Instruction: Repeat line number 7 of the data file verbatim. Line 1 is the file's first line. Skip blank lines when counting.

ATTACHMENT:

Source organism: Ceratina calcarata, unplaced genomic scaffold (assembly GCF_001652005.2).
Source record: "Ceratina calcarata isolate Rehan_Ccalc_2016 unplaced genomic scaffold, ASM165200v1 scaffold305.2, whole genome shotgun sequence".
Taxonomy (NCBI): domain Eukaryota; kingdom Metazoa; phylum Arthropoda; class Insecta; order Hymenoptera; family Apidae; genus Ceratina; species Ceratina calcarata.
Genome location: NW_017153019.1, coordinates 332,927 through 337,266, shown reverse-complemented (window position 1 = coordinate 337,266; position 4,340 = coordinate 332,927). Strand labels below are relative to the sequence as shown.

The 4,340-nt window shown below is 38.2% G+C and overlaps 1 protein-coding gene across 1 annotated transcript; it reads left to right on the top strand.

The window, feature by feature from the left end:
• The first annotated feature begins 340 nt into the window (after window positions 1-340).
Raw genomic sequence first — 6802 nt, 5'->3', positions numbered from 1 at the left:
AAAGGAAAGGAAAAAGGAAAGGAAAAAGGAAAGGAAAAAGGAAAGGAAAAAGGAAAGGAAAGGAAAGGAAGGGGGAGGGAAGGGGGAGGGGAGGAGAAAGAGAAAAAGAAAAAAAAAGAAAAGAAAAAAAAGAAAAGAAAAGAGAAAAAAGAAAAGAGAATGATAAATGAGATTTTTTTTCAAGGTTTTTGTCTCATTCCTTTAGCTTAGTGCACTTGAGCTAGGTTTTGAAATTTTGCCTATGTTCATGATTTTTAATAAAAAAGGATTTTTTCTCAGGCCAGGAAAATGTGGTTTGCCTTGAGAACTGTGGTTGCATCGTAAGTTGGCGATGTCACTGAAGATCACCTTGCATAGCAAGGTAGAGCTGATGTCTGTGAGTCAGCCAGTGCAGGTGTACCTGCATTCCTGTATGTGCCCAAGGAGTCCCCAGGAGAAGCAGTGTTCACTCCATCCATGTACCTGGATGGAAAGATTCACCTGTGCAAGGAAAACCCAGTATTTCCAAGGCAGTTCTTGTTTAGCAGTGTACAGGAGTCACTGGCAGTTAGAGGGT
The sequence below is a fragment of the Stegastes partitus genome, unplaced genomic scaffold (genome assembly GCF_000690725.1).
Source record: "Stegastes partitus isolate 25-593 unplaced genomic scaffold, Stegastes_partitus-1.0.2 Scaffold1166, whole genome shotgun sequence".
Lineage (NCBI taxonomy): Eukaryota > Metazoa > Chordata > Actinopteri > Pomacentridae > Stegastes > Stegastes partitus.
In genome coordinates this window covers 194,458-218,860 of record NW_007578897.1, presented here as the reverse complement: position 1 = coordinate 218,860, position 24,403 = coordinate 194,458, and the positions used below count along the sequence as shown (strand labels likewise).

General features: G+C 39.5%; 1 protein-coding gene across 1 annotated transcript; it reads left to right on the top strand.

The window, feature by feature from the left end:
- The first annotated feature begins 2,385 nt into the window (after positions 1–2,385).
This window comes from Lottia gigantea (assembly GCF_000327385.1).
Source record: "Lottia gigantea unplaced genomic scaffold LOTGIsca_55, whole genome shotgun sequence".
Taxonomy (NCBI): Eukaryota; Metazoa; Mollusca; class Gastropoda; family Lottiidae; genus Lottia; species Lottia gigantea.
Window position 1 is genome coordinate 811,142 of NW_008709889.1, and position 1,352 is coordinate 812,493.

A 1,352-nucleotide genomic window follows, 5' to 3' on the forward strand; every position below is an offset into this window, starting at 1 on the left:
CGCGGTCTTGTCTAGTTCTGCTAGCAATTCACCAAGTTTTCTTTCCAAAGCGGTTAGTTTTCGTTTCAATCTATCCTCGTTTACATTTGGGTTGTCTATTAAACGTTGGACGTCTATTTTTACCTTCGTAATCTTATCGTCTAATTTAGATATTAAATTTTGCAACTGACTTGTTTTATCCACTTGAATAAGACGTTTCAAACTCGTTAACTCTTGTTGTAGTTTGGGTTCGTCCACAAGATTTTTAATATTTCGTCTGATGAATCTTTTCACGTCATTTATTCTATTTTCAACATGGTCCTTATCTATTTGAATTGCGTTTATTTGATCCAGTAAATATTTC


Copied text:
• The first annotated feature begins 340 nt into the window (after window positions 1-340).